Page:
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Robotic interface masters a soft touch

Mar. 11, 2024.
2 min. read Interactions


About the Writer

Amara Angelica

160.19296 MPXR

Amara Angelica is Senior Editor, Mindplex

SORI (Softness Rendering Interface) (credlt: Jamani Caillet)

EPFL researchers have developed a haptic (relating to the sense of touch) technology that is capable of reproducing the softness of materials ranging from a marshmallow to a beating heart —overcoming a deceptively complex challenge that has previously eluded roboticists.

The perception of softness plays a crucial role in many actions and interactions—from judging the ripeness of an avocado to conducting a medical exam, or holding the hand of a loved one. But understanding and reproducing softness perception is challenging, because it involves so many sensory and cognitive processes.

Softness Rendering Interface

Previous attempts have not distinguished between two primary elements of softness perception: cutaneous cues (sensory feedback from the skin of the fingertip), and kinesthetic cues (feedback about the amount of force on the finger joint).

Now researchers at the Reconfigurable Robotics Lab (RLL) in EPRL’s School of Engineering have done just that.

A softness interface

With SORI (Softness Rendering Interface), they were able to decouple cutaneous and kinesthetic cues for a range of real materials.

The research appears in the Proceedings of the National Academy of Science (PNAS).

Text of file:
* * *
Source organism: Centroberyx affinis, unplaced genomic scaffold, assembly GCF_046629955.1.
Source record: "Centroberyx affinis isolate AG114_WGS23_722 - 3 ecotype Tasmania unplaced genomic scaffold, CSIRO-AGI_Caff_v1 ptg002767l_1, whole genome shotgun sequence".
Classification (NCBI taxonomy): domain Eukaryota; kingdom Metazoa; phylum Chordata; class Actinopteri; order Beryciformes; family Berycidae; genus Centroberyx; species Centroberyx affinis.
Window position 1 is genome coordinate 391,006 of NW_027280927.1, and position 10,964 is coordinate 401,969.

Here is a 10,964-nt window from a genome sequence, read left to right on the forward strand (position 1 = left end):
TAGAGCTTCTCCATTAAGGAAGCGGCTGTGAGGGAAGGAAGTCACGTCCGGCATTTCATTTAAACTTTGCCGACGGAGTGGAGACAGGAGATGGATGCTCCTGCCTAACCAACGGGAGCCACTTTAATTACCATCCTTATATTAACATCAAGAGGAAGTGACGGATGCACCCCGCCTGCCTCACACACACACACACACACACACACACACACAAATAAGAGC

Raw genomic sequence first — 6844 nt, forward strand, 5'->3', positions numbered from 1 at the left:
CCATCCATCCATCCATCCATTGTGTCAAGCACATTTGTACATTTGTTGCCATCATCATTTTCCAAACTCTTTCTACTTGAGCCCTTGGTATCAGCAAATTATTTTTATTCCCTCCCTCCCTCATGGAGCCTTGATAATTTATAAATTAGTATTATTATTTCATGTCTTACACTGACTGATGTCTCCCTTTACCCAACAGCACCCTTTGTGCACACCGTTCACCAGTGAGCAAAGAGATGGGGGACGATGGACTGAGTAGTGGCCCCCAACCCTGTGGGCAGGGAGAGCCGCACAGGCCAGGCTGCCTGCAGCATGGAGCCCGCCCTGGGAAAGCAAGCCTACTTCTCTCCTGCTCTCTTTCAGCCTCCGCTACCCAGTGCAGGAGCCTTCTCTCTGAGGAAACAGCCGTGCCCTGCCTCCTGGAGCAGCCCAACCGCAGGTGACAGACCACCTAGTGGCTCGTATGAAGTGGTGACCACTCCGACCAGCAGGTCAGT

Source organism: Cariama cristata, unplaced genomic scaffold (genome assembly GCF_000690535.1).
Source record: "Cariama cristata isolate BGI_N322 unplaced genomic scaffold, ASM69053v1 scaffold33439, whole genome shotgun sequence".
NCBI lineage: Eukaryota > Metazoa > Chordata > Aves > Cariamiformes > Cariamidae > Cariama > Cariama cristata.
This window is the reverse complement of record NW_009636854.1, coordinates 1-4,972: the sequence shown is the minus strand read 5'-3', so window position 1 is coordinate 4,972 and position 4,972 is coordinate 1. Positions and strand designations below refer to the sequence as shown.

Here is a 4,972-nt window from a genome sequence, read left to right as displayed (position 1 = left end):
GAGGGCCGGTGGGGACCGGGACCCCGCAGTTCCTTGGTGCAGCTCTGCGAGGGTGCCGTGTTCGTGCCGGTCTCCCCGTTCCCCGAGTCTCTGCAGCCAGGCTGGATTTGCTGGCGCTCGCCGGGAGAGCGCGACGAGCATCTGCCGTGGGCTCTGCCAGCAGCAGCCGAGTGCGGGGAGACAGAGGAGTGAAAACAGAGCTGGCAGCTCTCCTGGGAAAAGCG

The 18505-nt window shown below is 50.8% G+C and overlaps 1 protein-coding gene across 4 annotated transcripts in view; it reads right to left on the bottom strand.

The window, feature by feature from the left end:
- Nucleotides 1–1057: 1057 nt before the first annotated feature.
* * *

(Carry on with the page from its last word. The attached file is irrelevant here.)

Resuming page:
We feel softness differently, dependng on skin contact

Neuroscientific and psychological studies show that cutaneous cues are largely based on how much skin is in contact with a surface. A surface that envelopes a greater area of your fingertip will be perceived as softer.

The reseachers developed parameters for the geometries of a fingertip and its contact surface to estimate the softness cues for that fingertip and extracted the softness parameters from a range of different materials. Then they mapped both sets of parameters onto the SORI device.

Creating softness for a range of materials

With this novel decoupling of kinesthetic and cutaneous functionality, SORI succeeded in recreating the softness of a range of materials—including beef, salmon, and marshmallow over the course of several experiments with two human volunteers.

It also mimicked materials with both soft and firm attributes (such as a biscuit on top of a marshmallow, and the sensation of a beating heart).

A wide range of robotic applications

Medicine is a primary area of potential application for this technology. For example, to train medical students to detect cancerous tumors, or to provide crucial sensory feedback to surgeons using robots to perform operations.

Other applications include robot-assisted exploration of space or the deep ocean, where the device could enable scientists to feel the softness of a discovered object from a remote location.

SORI is also a potential answer to one of the biggest challenges in robot-assisted agriculture: harvesting tender fruits and vegetables without crushing them.

Citation: Mete, M., Jeong, H., Wang, W. D., & Paik, J. (2024). SORI: A softness-rendering interface to unravel the nature of softness perception. Proceedings of the National Academy of Sciences, 121(13), e2314901121.

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3 thoughts on “Robotic interface masters a soft touch

  1. good project

    1 Like
  2. Life

    20 days ago
    1.42574 MPXR
    1 interaction

    Amazing mate

    1 Like
  3. What amazing new haptic robotic devices can you come up with?



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